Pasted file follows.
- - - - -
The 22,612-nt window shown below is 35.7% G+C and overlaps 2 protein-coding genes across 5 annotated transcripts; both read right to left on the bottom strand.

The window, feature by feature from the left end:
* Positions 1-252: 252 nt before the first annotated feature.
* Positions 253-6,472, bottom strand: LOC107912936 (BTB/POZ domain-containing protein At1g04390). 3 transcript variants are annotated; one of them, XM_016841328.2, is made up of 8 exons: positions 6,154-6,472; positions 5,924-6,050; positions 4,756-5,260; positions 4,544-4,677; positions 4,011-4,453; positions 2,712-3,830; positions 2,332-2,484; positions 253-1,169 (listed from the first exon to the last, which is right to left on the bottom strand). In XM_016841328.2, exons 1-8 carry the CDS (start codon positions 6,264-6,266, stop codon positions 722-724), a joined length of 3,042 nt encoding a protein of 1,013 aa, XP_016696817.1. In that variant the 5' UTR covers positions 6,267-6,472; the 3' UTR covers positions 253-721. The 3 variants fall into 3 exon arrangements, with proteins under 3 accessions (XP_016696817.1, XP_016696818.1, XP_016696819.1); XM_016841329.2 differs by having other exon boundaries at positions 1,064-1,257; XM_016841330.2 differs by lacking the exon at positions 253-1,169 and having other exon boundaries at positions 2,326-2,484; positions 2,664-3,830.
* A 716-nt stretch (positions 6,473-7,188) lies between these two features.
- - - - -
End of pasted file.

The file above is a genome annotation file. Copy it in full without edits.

The 22,612-nt window shown below is 35.7% G+C and overlaps 2 protein-coding genes across 5 annotated transcripts; both read right to left on the bottom strand.

The window, feature by feature from the left end:
* Positions 1-252: 252 nt before the first annotated feature.
* Positions 253-6,472, bottom strand: LOC107912936 (BTB/POZ domain-containing protein At1g04390). 3 transcript variants are annotated; one of them, XM_016841328.2, is made up of 8 exons: positions 6,154-6,472; positions 5,924-6,050; positions 4,756-5,260; positions 4,544-4,677; positions 4,011-4,453; positions 2,712-3,830; positions 2,332-2,484; positions 253-1,169 (listed from the first exon to the last, which is right to left on the bottom strand). In XM_016841328.2, exons 1-8 carry the CDS (start codon positions 6,264-6,266, stop codon positions 722-724), a joined length of 3,042 nt encoding a protein of 1,013 aa, XP_016696817.1. In that variant the 5' UTR covers positions 6,267-6,472; the 3' UTR covers positions 253-721. The 3 variants fall into 3 exon arrangements, with proteins under 3 accessions (XP_016696817.1, XP_016696818.1, XP_016696819.1); XM_016841329.2 differs by having other exon boundaries at positions 1,064-1,257; XM_016841330.2 differs by lacking the exon at positions 253-1,169 and having other exon boundaries at positions 2,326-2,484; positions 2,664-3,830.
* A 716-nt stretch (positions 6,473-7,188) lies between these two features.